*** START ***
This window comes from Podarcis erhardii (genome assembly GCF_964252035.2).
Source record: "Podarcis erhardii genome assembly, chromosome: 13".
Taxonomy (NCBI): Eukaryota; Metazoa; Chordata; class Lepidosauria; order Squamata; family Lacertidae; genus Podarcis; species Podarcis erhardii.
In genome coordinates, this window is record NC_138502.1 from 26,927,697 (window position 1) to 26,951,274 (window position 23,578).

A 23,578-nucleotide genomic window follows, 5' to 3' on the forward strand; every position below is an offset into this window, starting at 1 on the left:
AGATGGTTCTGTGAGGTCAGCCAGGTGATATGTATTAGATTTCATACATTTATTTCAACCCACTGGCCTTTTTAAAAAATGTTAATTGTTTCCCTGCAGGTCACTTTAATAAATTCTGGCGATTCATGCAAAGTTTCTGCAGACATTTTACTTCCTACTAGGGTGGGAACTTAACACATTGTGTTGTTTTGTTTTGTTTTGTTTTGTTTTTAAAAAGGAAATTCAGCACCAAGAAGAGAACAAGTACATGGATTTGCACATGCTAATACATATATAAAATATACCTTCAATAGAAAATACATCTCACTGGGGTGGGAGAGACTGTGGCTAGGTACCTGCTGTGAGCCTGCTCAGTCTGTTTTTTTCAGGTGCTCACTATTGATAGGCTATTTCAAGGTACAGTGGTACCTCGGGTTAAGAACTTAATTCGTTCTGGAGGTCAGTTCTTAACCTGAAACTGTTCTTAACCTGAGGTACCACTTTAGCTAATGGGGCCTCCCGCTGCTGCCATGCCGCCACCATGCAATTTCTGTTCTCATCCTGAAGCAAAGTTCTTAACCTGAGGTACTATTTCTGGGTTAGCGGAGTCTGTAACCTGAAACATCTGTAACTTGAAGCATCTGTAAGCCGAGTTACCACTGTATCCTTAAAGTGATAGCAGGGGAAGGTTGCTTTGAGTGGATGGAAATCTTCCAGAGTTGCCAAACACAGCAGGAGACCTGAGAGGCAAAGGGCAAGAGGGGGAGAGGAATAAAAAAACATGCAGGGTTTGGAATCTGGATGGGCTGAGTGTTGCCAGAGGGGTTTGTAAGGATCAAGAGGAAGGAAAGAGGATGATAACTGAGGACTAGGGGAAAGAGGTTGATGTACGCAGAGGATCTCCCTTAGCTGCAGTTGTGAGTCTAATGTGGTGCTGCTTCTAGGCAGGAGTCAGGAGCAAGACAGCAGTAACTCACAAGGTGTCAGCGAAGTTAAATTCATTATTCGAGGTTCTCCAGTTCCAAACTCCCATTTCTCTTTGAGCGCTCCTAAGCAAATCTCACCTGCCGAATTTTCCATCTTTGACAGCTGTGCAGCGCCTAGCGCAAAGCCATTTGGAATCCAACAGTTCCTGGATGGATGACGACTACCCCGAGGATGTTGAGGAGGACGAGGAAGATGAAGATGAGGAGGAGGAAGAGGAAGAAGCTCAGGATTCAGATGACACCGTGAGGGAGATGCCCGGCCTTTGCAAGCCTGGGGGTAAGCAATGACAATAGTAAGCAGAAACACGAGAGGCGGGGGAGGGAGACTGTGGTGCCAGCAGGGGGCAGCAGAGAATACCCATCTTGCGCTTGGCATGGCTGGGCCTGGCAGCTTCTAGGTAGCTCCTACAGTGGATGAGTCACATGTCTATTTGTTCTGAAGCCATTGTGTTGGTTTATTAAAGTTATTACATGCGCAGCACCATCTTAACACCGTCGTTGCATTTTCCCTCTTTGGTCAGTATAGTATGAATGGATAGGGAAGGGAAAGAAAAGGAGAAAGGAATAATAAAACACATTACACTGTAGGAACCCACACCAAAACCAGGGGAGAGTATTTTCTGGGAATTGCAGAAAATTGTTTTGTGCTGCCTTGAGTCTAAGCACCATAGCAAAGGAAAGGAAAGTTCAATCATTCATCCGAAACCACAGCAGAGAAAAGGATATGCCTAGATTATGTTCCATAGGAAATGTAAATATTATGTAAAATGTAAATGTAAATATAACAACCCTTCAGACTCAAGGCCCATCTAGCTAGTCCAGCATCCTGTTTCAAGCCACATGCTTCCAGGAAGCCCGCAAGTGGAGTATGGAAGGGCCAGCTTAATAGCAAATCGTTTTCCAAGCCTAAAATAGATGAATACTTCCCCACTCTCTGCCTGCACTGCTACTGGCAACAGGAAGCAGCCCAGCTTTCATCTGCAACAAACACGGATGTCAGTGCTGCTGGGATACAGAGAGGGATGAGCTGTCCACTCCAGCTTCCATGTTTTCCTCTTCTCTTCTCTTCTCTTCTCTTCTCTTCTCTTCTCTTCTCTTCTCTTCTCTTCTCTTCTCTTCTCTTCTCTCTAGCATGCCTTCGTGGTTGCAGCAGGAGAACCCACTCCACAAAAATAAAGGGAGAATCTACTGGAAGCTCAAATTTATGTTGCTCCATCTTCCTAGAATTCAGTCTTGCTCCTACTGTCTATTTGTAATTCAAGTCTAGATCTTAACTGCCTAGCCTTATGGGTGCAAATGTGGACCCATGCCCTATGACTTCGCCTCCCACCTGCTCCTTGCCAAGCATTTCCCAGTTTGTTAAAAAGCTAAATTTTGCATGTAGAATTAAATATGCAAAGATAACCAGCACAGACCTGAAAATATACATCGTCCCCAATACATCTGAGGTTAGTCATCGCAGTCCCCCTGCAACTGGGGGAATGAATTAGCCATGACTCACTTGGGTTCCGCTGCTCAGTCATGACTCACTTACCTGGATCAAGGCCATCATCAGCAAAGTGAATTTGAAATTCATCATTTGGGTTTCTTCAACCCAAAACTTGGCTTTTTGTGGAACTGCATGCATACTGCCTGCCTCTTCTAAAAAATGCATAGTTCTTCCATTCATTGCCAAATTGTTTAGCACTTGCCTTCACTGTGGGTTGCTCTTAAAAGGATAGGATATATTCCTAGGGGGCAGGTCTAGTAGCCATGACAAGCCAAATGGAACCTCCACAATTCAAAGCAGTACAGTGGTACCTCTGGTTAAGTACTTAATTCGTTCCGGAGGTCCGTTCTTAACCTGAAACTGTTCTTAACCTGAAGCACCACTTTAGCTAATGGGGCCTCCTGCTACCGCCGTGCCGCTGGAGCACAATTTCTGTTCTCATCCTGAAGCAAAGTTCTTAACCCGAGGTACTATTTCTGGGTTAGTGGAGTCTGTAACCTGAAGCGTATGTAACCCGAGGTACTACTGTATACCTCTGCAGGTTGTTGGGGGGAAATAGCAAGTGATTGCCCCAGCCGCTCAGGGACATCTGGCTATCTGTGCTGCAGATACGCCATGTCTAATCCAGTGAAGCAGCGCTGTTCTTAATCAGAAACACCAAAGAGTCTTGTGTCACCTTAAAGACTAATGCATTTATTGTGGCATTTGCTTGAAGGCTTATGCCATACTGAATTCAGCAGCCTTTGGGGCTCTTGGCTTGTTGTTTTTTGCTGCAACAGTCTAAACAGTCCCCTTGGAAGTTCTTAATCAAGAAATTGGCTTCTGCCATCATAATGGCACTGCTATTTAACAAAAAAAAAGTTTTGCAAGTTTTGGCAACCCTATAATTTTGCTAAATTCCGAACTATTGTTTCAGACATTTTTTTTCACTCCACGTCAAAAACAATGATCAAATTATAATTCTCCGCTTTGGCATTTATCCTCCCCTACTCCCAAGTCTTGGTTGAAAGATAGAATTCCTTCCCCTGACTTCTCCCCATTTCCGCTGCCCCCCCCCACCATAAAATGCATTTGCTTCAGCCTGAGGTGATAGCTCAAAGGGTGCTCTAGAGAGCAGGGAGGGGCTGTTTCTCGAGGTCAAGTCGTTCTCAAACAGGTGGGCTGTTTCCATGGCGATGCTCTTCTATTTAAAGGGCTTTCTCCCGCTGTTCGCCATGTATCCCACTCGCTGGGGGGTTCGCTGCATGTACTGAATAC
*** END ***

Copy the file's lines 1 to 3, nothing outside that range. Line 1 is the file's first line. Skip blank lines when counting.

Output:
This window comes from Podarcis erhardii (genome assembly GCF_964252035.2).
Source record: "Podarcis erhardii genome assembly, chromosome: 13".
Taxonomy (NCBI): Eukaryota; Metazoa; Chordata; class Lepidosauria; order Squamata; family Lacertidae; genus Podarcis; species Podarcis erhardii.